This project, including a book-length sequence of poems and an exegesis, seeks to answer the following research question: how can the hybridization of form and use of mixed modes in poetry—including lyric poems, prose poems and more unconventional works—extend traditional narrative and lyrical boundaries in order to foster the representation of traditionally underrepresented female voices? The creative work employs these mixed modes in a continuous format to create a complex sense of space and time as it documents, represents and reimagines women’s histories and voices from participants in the nineteenth century overland migration in the United States of America. The poems incorporate or allude to material from both primary and secondary historical documents, including letters, diary entries, maps, and overland guidebooks from 1820 to the 1860s. Some of the characters presented are historical figures; others are fictional creations—products of the poetic imagination who stand in for many of the lost voices of female immigrants from the era. The exegesis provides a brief overview of the use of the long poem and the extended poetic sequence in contemporary poetry in English. It examines several mixed mode and hybrid poetic sequences written in the last 40 years, including some from writers working from the margins. These include Tyehimba Jess’s Olio, M. NourbeSe Philip’s Zong!, Alice Oswald’s Dart, and multiple works by Susan Howe. The poems are examined through the lens of feminist scholarship, with a particular emphasis on how women’s historical experiences may be retrieved, represented and “voiced” in contemporary poetry. The exegesis is especially concerned with the functioning of TimeSpace in poetry and the associated manipulation of space and language on the page’s white space. There is a tension between the way narrative poetry moves forwards through time and the often stilled or even recursive lyric moments that encompass women’s particular and individual experiences. In recognising this tension, and constructing an extended poem’s TimeSpace accordingly, women’s complex and multifarious migratory experiences—so often represented simplistically or left at the periphery of historical narratives—can be richly expressed. Both the creative and exegetical components of this thesis give priority to refurbishing and reanimating historically marginalised voices and narratives through expanding and extending the spaces for their utterances and through exploiting the flexibility that hybrid forms and mixed poetic modes afford.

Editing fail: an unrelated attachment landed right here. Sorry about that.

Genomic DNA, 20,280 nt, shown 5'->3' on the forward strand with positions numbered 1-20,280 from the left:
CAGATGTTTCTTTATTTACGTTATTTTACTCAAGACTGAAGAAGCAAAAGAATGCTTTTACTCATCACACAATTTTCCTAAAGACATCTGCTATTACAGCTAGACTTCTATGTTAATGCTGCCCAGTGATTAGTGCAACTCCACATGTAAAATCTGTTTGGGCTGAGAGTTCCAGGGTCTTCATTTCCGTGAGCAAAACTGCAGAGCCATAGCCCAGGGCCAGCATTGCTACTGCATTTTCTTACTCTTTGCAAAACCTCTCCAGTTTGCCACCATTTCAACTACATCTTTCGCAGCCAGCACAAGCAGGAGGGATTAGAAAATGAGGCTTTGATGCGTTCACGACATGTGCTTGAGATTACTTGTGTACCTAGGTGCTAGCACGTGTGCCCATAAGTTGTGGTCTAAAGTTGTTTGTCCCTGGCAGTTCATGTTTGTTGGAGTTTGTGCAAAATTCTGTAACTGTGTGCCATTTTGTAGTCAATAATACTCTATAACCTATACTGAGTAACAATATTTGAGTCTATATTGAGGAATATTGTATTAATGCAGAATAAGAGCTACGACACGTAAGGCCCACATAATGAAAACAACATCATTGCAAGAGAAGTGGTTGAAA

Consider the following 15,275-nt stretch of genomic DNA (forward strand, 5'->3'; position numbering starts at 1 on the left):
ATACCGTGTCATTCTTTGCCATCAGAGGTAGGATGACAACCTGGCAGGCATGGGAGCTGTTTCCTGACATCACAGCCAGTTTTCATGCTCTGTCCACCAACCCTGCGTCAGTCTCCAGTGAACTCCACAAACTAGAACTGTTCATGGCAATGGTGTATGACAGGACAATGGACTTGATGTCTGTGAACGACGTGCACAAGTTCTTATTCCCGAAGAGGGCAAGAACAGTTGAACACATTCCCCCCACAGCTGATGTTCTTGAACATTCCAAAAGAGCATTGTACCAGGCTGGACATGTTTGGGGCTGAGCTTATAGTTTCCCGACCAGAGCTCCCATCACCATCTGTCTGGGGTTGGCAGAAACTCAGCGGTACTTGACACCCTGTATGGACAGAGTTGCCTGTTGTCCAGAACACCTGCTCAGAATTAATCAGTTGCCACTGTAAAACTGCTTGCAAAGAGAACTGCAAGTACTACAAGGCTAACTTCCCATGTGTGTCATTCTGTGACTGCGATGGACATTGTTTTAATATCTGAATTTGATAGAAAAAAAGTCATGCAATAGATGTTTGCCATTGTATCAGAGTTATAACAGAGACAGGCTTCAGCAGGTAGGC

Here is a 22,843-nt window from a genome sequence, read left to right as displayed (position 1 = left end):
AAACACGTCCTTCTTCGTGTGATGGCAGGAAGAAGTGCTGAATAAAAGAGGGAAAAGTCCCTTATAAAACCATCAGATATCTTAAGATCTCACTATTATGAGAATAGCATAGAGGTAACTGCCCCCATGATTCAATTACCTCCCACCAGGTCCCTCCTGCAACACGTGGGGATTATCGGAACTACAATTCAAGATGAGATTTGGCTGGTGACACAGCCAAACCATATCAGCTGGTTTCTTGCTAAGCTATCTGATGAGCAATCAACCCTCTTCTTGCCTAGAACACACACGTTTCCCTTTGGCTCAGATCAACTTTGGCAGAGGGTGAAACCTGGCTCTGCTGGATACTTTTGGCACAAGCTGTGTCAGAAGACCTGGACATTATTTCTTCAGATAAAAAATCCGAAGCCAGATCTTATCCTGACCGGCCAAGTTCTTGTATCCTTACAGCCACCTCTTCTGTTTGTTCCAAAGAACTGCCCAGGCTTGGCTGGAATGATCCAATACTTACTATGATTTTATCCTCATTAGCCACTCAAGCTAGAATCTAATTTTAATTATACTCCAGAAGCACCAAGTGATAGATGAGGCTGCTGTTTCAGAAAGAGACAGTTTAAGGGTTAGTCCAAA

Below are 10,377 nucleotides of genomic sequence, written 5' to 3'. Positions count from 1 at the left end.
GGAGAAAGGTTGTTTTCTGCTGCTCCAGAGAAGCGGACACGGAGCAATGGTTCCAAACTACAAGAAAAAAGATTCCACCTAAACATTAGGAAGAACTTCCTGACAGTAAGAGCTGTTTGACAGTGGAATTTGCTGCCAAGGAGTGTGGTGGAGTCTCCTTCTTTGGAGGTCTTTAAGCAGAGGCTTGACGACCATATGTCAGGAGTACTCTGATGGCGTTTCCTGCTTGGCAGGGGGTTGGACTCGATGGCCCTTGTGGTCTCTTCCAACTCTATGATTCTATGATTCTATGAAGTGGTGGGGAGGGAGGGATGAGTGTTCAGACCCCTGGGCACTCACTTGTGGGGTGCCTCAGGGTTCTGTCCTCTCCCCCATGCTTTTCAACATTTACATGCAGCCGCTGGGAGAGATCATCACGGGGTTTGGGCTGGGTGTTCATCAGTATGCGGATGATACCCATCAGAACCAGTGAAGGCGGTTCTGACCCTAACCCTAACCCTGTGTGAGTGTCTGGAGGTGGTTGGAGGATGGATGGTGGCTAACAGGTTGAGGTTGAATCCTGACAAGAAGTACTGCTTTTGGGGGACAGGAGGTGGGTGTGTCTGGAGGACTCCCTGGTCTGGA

|Date of Award||2023|
|Supervisor||Paul Hetherington (Supervisor) & Jen Webb (Supervisor)|